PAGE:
8. Mechanisms underlying HIV-1 Vpu-mediated viral egress

    Directory of Open Access Journals (Sweden)

    Nicolas eRoy

    2014-05-01

    Full Text Available Viruses such as lentiviruses that are responsible for long lasting infections, have to evade several level of cellular immune mechanisms to persist and efficiently disseminate in the host. Over the past decades, many evidences have emerged regarding the major role of accessory proteins of primate lentiviruses (Human (HIV and simian immunodeficiency viruses (SIV in viral evasion from the host immune defense. This short review will provide an overview of the mechanism whereby the accessory protein Vpu contributes to this escape. Vpu is a multifunctional protein that was shown to contribute to viral egress by down-regulating several mediators of the immune system such as CD4, CD1d, NTB-A and the restriction factor BST2. The mechanisms underlying its activity are not fully characterized but rely on its ability to interfere with the host machinery regulating proteins turnover and vesicular trafficking. This review will focus on our current understanding of the mechanisms whereby Vpu down-regulates CD4 and BST2 expression level to favour viral egress.

  9. Twelve-month incidence and clearance of oral HPV infection in HIV-negative and HIV-infected men who have sex with men: the H2M cohort study

    NARCIS (Netherlands)

    van Aar, Fleur; Mooij, Sofie H.; van der Sande, Marianne A. B.; Meijer, Chris J. L. M.; King, Audrey J.; Verhagen, Dominique W. M.; Heijman, Titia; Coutinho, Roel A.; Schim van der Loeff, Maarten F.

    2014-01-01

    Our aim was to compare the 12-month incidence and clearance of oral high-risk HPV infection between HIV-infected men who have sex with men (MSM) and HIV-negative MSM. MSM aged 18 years or older were recruited in Amsterdam, the Netherlands. Questionnaire data and oral-rinse and gargle samples were

  10. Incidence of chemotherapy-induced neutropenia in HIV-infected and uninfected patients with breast cancer receiving neoadjuvant chemotherapy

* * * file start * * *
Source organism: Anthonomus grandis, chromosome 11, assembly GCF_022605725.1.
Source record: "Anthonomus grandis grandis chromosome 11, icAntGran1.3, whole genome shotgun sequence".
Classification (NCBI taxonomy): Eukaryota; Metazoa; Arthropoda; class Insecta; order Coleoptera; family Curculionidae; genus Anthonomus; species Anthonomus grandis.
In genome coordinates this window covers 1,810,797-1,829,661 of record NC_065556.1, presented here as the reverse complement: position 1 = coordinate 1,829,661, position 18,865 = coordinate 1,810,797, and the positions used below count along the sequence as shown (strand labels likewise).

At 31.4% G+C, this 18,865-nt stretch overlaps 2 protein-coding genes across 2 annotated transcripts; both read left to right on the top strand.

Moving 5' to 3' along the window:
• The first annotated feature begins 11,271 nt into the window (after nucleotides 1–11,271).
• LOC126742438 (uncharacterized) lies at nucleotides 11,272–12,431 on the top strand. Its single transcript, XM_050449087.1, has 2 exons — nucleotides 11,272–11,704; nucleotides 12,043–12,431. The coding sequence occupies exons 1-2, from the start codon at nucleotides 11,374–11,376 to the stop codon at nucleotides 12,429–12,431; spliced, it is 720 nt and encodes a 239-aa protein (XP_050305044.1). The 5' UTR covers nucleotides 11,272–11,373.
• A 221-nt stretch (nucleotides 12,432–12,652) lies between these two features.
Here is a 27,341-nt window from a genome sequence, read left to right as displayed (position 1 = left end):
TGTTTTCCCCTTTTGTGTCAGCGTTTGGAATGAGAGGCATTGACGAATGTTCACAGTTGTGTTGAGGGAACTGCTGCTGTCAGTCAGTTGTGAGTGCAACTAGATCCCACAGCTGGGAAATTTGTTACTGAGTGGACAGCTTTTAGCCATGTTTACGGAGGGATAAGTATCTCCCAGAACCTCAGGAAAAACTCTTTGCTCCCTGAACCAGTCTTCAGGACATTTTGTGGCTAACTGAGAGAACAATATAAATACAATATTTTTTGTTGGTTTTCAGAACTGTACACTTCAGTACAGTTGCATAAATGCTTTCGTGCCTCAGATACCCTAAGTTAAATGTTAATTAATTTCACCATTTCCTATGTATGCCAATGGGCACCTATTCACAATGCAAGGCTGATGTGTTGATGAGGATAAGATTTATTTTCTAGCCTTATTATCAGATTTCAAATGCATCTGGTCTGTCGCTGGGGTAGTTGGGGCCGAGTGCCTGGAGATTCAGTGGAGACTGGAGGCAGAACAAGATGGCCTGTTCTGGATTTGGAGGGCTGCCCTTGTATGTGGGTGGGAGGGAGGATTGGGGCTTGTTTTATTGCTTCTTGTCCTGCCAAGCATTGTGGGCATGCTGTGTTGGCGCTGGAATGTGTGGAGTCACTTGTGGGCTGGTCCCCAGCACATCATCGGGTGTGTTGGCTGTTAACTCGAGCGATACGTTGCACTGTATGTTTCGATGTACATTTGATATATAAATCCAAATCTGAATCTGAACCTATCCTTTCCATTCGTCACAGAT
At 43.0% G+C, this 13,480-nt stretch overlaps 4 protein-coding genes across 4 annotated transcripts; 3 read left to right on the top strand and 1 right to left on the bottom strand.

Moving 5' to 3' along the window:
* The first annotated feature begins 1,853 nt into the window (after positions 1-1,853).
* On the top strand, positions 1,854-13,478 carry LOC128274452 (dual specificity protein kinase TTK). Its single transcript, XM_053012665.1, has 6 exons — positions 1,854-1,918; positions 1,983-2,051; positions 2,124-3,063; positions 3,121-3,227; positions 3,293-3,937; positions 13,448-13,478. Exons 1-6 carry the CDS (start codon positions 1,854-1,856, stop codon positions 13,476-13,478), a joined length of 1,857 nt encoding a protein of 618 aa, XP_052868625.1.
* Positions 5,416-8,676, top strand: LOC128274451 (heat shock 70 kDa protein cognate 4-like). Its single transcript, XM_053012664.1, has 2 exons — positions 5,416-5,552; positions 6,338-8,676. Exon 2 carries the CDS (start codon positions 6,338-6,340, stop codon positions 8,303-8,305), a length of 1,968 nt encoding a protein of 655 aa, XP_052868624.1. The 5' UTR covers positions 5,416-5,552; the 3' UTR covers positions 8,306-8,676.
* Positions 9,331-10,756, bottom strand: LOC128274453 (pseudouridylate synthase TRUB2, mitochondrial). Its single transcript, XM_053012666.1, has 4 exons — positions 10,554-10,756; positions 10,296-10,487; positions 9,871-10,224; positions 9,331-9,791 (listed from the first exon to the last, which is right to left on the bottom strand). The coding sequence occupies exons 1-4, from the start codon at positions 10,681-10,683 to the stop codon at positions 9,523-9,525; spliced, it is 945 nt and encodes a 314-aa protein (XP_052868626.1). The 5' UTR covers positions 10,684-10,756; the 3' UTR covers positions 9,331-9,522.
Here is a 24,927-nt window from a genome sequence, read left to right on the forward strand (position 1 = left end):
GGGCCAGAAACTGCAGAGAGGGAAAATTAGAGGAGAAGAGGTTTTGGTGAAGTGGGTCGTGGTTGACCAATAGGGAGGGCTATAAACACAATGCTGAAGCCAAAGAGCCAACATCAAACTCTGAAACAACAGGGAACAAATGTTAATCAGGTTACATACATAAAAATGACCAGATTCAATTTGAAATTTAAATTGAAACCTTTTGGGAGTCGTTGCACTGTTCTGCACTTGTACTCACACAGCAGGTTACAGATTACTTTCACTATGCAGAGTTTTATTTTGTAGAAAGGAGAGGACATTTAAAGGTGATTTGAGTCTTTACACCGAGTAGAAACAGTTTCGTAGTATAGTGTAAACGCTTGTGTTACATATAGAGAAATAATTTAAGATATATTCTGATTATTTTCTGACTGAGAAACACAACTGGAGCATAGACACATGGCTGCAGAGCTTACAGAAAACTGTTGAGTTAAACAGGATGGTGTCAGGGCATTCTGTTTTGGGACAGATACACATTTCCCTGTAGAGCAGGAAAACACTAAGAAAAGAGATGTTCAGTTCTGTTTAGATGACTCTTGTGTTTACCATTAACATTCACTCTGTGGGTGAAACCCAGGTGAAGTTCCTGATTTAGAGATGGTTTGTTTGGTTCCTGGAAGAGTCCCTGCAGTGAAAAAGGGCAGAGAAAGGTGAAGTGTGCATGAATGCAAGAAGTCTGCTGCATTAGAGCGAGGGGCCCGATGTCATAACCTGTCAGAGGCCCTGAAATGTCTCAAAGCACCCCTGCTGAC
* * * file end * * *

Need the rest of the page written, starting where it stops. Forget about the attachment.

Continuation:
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    Sithembile Ngidi

    2017-07-01

    Full Text Available Background. Chemotherapy-induced neutropenia (CIN can result in poor tolerance of chemotherapy, leading to dose reductions, delays in therapy schedules, morbidity and mortality. Actively identifying predisposing risk factors before treatment is of paramount importance. We hypothesised that chemotherapy is associated with a greater increase in CIN and its complications in HIV-infected patients than in those who are not infected. Objective. To establish the incidence of CIN in HIV-infected and uninfected patients undergoing chemotherapy. Methods. A retrospective chart review and analysis was conducted in the oncology departments at Inkosi Albert Luthuli Central Hospital and Addington Hospital, Durban, South Africa. The study population consisted of 65 previously untreated women of all ages with stage II - IV breast cancer and known HIV status treated with neoadjuvant chemotherapy from January 2012 to December 2015. Results. HIV-infected patients formed 32.3% of the group, and 95.2% of them were on antiretroviral therapy. The mean age (standard deviation (SD of the cohort was 48.5 (13.2 years (40.6 (9.6 years for the HIV-infected group v. 52.0 (13.1 years for the uninfected group; p<0.001. Ninety-five neutropenia episodes were observed (rate 0.85 per 1 year of follow-up time. Following multivariate adjustment, patients with HIV infection were almost two times more likely to develop CIN (hazard ratio (HR 1.76, 95% confidence interval (CI 1.06 - 2.92; p=0.029. A high baseline absolute neutrophil count (ANC (HR 0.80, 95% CI 0.68 - 0.95; p=0.005 remained significantly associated with protection against CIN. Conclusions. HIV-infected patients were younger than those who were not infected, and presented at a more locally advanced stage of disease. HIV infection was an independent predictor for CIN. HIV-infected patients had an almost two-fold increased risk of developing CIN and developed neutropenia at a much faster rate. A high baseline white cell